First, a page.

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Overcoming “What if?”

What to do when potential risks are getting in the way of forward progress

Many years ago on a planet far, far away, I worked on a project that was stuck. We had a clear mission and the desired end state could not have been clearer. Our problem was determining the current situation – and the associated risks. “What if” was killing us.

What the market looked like right now was a question we could answer with more or less clarity. The trouble began when a debate arose about the level of clarity. Was “more or less” enough? What if we weren’t right? What if this happened? What if that happened?

The discussion didn’t stop when we moved on to the planning stage. Our proposed solutions never got past the initial sketch because the constant chorus of “what if this” and “what if that” meant that none of them were satisfactory. Along with the other junior project team members, I kept my head low – like team members on problem projects everywhere. Eventually the project failed, but what was unusual here was that we learned from our mistakes.

The project owner would have been justified in throwing a tantrum and firing a project manager or two. Instead, he stepped in and showed us what we ought to have done in the first place.

We developed a “most likely” scenario – a process that went quickly, because it looked a lot like our original “more or less” scenario. It was based on the data we had available and our “best guess” estimates of how the future would unfold.

Next we developed a “worst case” scenario, which provided a home for our “what if” questions. The “worst case” scenario was indeed horrific and helped focus our attention on the weaknesses that we would have to be able to patch if things went wrong.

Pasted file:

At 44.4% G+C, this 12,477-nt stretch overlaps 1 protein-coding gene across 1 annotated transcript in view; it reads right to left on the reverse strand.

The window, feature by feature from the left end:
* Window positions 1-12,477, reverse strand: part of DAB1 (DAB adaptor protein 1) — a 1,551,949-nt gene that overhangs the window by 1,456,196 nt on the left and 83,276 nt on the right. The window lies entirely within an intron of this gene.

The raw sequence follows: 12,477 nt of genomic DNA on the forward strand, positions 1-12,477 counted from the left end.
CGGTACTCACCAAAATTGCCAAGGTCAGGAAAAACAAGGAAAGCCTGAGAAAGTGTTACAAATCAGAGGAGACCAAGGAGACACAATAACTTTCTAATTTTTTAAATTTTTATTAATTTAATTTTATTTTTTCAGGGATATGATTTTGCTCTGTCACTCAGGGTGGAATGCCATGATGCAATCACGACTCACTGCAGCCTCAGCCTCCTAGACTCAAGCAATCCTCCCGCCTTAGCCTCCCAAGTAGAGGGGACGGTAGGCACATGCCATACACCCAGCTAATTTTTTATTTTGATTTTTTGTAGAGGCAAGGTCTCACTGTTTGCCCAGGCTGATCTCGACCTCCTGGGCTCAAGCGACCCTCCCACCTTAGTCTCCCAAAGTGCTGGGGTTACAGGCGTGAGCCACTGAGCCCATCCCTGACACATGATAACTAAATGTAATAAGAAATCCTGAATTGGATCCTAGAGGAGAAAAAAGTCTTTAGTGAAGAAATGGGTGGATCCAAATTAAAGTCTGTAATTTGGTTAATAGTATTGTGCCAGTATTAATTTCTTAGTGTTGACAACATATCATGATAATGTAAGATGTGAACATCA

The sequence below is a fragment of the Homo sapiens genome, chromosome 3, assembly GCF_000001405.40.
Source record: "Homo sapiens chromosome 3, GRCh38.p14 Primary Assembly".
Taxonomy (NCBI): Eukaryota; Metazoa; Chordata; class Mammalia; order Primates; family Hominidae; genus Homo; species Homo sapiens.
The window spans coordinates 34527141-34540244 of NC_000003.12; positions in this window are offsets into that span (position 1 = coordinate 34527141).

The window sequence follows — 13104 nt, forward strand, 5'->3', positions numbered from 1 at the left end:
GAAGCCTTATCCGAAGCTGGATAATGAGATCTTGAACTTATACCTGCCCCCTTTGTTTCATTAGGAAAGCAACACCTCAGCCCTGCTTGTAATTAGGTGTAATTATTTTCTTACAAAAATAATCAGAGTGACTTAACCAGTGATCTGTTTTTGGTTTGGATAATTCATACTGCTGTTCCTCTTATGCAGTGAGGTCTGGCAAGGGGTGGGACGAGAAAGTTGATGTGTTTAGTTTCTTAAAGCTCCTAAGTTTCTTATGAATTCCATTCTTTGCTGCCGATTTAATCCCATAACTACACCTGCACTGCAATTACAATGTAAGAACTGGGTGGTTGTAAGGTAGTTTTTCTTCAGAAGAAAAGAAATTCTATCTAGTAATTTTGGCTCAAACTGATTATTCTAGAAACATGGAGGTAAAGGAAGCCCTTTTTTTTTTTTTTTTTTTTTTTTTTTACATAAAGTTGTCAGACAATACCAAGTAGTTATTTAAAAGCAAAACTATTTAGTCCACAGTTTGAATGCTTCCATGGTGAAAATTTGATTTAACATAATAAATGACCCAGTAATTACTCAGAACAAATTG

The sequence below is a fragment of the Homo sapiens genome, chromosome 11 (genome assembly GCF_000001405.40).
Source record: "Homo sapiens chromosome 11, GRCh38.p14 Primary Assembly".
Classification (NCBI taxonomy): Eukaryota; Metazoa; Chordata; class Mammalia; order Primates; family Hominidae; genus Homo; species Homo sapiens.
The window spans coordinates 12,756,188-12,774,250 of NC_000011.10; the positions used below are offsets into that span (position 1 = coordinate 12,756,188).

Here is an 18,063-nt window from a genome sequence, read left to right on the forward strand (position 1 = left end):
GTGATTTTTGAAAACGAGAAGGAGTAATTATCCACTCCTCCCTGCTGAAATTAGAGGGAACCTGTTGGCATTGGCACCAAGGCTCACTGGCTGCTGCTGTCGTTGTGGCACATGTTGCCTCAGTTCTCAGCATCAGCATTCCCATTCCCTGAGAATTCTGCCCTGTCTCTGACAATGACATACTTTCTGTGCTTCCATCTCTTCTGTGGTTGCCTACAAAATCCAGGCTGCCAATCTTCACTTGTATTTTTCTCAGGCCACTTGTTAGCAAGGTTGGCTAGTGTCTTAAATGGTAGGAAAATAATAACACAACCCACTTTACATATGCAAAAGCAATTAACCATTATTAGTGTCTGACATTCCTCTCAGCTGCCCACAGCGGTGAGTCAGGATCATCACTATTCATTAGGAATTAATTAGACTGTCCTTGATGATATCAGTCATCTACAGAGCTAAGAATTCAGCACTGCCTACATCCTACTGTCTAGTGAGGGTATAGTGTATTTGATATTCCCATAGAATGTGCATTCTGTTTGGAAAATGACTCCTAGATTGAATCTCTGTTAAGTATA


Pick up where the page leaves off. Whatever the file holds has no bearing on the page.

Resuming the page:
In a tour de force, he then led us through our scenarios. We all went step by step, first running through the scenarios by phase, covering action and our reaction. Then we went through the scenarios by specialty. Over and over, he uncovered connections and dependencies – or rather, he facilitated our discovery of connections and dependencies.

Many of these connections and dependencies were quite important, requiring specific tailored solutions developed in collaboration by different specialists on the team, which then require careful integration with the rest of the plan. Development of these solutions had to wait for the planning phase, but by using the scenarios, the project owner helped us see what the key requirements were for the specified solutions. This in turn made the detailed planning in the next phase much more focused, which made our workflow smoother – and faster.

By the time he was done, we were working on our own, sharpening our two scenarios together as a team, coordinating across functions, seniority and company lines. The scenarios not only provided a common basis for our future planning, but also a foundation for our reactions to the innumerable unexpected events that occurred as they inevitably do.

The multi-scenario situation development process had provided a common vision of the current situation and the potential threats that extended to the development of our solution and its delivery. It was a thing of beauty, and one that we all remembered.

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